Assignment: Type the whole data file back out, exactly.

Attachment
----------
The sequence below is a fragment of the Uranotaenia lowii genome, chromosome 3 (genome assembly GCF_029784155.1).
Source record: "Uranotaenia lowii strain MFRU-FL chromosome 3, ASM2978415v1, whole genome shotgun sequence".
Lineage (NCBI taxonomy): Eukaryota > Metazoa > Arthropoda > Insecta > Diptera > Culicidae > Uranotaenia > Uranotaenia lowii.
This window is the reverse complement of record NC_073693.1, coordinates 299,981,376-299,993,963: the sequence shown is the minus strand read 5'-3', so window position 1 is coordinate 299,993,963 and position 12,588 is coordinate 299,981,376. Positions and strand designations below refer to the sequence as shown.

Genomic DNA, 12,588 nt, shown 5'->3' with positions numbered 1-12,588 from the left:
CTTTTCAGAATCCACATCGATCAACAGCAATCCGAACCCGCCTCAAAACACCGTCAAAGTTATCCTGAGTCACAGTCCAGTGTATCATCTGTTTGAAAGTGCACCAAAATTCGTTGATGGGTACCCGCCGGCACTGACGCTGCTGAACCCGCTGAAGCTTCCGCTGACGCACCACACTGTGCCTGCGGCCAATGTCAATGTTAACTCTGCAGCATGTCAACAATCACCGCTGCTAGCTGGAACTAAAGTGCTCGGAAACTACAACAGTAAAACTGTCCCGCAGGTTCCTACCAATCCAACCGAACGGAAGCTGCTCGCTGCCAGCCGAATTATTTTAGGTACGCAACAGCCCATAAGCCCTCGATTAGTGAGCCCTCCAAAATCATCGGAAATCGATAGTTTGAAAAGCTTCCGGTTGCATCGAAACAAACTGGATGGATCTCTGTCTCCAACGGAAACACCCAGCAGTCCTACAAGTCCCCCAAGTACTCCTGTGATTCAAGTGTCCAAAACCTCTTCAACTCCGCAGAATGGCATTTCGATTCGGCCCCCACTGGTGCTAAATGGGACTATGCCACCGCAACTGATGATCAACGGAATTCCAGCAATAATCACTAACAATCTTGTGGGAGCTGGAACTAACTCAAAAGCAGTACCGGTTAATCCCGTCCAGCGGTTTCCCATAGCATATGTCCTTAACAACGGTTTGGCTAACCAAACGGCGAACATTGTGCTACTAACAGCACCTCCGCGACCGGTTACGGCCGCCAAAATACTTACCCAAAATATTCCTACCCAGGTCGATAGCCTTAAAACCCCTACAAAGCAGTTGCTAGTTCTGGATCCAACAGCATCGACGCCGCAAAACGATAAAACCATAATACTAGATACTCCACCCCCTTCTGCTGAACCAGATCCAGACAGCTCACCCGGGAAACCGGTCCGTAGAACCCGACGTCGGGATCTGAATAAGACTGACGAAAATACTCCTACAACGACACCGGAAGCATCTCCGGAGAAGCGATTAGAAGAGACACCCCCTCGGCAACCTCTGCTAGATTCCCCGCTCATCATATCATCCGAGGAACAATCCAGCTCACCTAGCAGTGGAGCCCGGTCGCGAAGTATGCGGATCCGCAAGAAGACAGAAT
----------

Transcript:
The sequence below is a fragment of the Uranotaenia lowii genome, chromosome 3 (genome assembly GCF_029784155.1).
Source record: "Uranotaenia lowii strain MFRU-FL chromosome 3, ASM2978415v1, whole genome shotgun sequence".
Lineage (NCBI taxonomy): Eukaryota > Metazoa > Arthropoda > Insecta > Diptera > Culicidae > Uranotaenia > Uranotaenia lowii.
This window is the reverse complement of record NC_073693.1, coordinates 299,981,376-299,993,963: the sequence shown is the minus strand read 5'-3', so window position 1 is coordinate 299,993,963 and position 12,588 is coordinate 299,981,376. Positions and strand designations below refer to the sequence as shown.

Genomic DNA, 12,588 nt, shown 5'->3' with positions numbered 1-12,588 from the left:
CTTTTCAGAATCCACATCGATCAACAGCAATCCGAACCCGCCTCAAAACACCGTCAAAGTTATCCTGAGTCACAGTCCAGTGTATCATCTGTTTGAAAGTGCACCAAAATTCGTTGATGGGTACCCGCCGGCACTGACGCTGCTGAACCCGCTGAAGCTTCCGCTGACGCACCACACTGTGCCTGCGGCCAATGTCAATGTTAACTCTGCAGCATGTCAACAATCACCGCTGCTAGCTGGAACTAAAGTGCTCGGAAACTACAACAGTAAAACTGTCCCGCAGGTTCCTACCAATCCAACCGAACGGAAGCTGCTCGCTGCCAGCCGAATTATTTTAGGTACGCAACAGCCCATAAGCCCTCGATTAGTGAGCCCTCCAAAATCATCGGAAATCGATAGTTTGAAAAGCTTCCGGTTGCATCGAAACAAACTGGATGGATCTCTGTCTCCAACGGAAACACCCAGCAGTCCTACAAGTCCCCCAAGTACTCCTGTGATTCAAGTGTCCAAAACCTCTTCAACTCCGCAGAATGGCATTTCGATTCGGCCCCCACTGGTGCTAAATGGGACTATGCCACCGCAACTGATGATCAACGGAATTCCAGCAATAATCACTAACAATCTTGTGGGAGCTGGAACTAACTCAAAAGCAGTACCGGTTAATCCCGTCCAGCGGTTTCCCATAGCATATGTCCTTAACAACGGTTTGGCTAACCAAACGGCGAACATTGTGCTACTAACAGCACCTCCGCGACCGGTTACGGCCGCCAAAATACTTACCCAAAATATTCCTACCCAGGTCGATAGCCTTAAAACCCCTACAAAGCAGTTGCTAGTTCTGGATCCAACAGCATCGACGCCGCAAAACGATAAAACCATAATACTAGATACTCCACCCCCTTCTGCTGAACCAGATCCAGACAGCTCACCCGGGAAACCGGTCCGTAGAACCCGACGTCGGGATCTGAATAAGACTGACGAAAATACTCCTACAACGACACCGGAAGCATCTCCGGAGAAGCGATTAGAAGAGACACCCCCTCGGCAACCTCTGCTAGATTCCCCGCTCATCATATCATCCGAGGAACAATCCAGCTCACCTAGCAGTGGAGCCCGGTCGCGAAGTATGCGGATCCGCAAGAAGACAGAAT